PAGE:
8. Marine isolates of Trichoderma spp. as potential halotolerant agents of biological control for arid-zone agriculture.

    Science.gov (United States)

    Gal-Hemed, Inbal; Atanasova, Lea; Komon-Zelazowska, Monika; Druzhinina, Irina S; Viterbo, Ada; Yarden, Oded

    2011-08-01

    The scarcity of fresh water in the Mediterranean region necessitates the search for halotolerant agents of biological control of plant diseases that can be applied in arid-zone agriculture irrigated with saline water. Among 29 Trichoderma strains previously isolated from Mediterranean Psammocinia sp. sponges, the greatest number of isolates belong to the Trichoderma longibrachiatum-Hypocrea orientalis species pair (9), H. atroviridis/T. atroviride (9), and T. harzianum species complex (7), all of which are known for high mycoparasitic potential. In addition, one isolate of T. asperelloides and two putative new species, Trichoderma sp. O.Y. 14707 and O.Y. 2407, from Longibrachiatum and Strictipilosa clades, respectively, have been identified. In vitro salinity assays showed that the ability to tolerate increasing osmotic pressure (halotolerance) is a strain- or clade-specific property rather than a feature of a species. Only a few isolates were found to be sensitive to increased salinity, while others either were halotolerant or even demonstrated improved growth in increasingly saline conditions. In vitro antibiosis assays revealed strong antagonistic activity toward phytopathogens due to the production of both soluble and volatile metabolites. Two marine-derived Trichoderma isolates, identified as T. atroviride and T. asperelloides, respectively, effectively reduced Rhizoctonia solani damping-off disease on beans and also induced defense responses in cucumber seedlings against Pseudomonas syringae pv. lachrimans. This is the first inclusive evaluation of marine fungi as potential biocontrol agents.

  9. Natural transformation in plant breeding - a biotechnological platform for quality improvement of ornamental, agricultural and medicinal plants

    DEFF Research Database (Denmark)

    Lütken, Henrik Vlk; Hegelund, Josefine Nymark; Himmelboe, Martin;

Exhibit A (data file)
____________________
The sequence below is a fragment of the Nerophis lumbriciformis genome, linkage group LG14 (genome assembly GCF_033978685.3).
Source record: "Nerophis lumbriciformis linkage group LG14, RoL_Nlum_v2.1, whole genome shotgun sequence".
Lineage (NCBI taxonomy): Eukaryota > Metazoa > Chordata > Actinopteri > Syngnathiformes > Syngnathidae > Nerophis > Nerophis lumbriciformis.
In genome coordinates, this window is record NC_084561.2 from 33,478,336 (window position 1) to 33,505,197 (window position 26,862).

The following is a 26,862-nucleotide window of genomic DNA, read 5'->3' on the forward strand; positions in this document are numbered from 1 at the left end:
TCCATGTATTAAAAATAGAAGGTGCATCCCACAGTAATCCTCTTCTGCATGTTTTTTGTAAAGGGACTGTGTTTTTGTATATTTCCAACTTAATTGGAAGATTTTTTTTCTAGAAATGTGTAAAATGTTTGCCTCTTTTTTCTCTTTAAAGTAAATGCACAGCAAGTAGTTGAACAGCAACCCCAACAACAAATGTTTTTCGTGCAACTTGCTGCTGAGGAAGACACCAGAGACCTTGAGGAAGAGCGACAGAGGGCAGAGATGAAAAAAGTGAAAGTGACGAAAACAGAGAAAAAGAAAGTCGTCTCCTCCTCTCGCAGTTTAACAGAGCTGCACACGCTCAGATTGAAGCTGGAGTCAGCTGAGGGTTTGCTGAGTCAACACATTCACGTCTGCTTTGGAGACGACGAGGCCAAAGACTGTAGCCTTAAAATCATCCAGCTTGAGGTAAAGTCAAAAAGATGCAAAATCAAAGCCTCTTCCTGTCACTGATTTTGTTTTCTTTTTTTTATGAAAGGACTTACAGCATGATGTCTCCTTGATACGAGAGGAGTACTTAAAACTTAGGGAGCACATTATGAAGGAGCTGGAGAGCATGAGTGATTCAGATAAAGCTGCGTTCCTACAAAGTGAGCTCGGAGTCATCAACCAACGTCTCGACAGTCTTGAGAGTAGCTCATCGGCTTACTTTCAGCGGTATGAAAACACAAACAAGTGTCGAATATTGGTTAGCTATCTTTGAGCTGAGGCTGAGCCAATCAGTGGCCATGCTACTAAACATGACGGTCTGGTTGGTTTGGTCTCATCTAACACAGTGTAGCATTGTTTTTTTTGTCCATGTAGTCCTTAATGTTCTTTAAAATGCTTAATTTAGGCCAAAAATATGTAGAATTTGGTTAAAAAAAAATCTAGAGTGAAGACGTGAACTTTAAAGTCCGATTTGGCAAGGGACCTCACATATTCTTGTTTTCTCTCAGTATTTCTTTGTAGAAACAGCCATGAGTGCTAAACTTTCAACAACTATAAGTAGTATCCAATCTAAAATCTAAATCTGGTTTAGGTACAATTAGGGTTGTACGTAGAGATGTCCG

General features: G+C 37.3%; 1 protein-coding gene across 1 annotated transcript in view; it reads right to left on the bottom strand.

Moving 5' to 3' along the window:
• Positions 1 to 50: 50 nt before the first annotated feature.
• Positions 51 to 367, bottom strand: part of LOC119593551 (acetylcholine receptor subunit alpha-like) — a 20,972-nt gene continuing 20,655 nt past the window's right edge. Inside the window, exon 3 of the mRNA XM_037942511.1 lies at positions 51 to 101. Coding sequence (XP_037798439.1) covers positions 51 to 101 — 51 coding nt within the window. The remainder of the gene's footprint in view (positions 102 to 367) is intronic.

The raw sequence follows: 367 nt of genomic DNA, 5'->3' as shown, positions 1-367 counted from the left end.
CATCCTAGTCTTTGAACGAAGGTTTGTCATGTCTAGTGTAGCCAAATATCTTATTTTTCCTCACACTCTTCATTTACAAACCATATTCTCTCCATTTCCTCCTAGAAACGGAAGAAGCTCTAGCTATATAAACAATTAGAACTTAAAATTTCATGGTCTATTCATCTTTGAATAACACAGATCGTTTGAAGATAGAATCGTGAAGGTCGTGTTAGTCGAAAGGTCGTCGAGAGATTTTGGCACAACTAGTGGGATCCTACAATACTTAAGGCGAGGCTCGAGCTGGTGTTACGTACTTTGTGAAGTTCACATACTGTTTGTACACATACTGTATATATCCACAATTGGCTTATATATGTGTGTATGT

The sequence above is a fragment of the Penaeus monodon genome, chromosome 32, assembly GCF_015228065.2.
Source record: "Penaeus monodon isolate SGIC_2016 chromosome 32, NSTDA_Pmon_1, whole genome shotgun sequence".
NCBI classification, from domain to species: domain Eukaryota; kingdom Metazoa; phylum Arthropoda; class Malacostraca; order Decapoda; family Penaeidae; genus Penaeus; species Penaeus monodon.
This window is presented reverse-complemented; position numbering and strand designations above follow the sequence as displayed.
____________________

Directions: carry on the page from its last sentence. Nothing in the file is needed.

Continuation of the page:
2015-01-01

    Compactness is a desirable trait in ornamental plant breeding because it is preferred by producers, distributors and consumers. Presently, in ornamental plant production growth of many potted plants is regulated by application of chemical growth retardants, several of which are harmful to both......, decreased plant height, short internodes, reduced apical dominance and changes in flower characteristics. Several of these traits improve ornamental plant quality and may also benefit characteristics useful in agricultural field crops. In addition, a number of regenerated plants derived from hairy roots...

  10. Guard cell protoplasts: isolation, culture, and regeneration of plants.

    Science.gov (United States)

    Tallman, Gary

    2006-01-01

    Guard cell protoplasts have been used extensively in short-term experiments designed to elucidate the signal transduction mechanisms that regulate stomatal movements. The utility of uard cell protoplasts for other types of longer-term signal transduction experiments is just now being realized. Because highly purified, primary isolates of guard cell protoplasts are synchronous initially, they are uniform in their responses to changes in culture conditions. Such isolates have demonstrated potential to reveal mechanisms that underlie hormonal signalling for plant cell survival, cell cycle re-entry, reprogramming of genes during dedifferentiation to an embryogenic state, and plant cell thermotolerance. Plants have been regenerated from cultured guard cell protoplasts of two species: Nicotiana glauca (Graham), tree tobacco, and Beta vulgaris, sugar beet. Plants genetically engineered for herbicide tolerance have been regenerated from cultured guard cell protoplasts of B. vulgaris. The method for isolating, culturing, and regenerating plants from guard cell protoplasts of N. glauca is described here. A recently developed procedure for large-scale isolation of these cells from as many as nine leaves per experiment is described. Using this protocol, yields of 1.5-2 x 10(7) per isolate may be obtained. Such yields are sufficient for standard methods of molecular, biochemical, and proteomic analysis.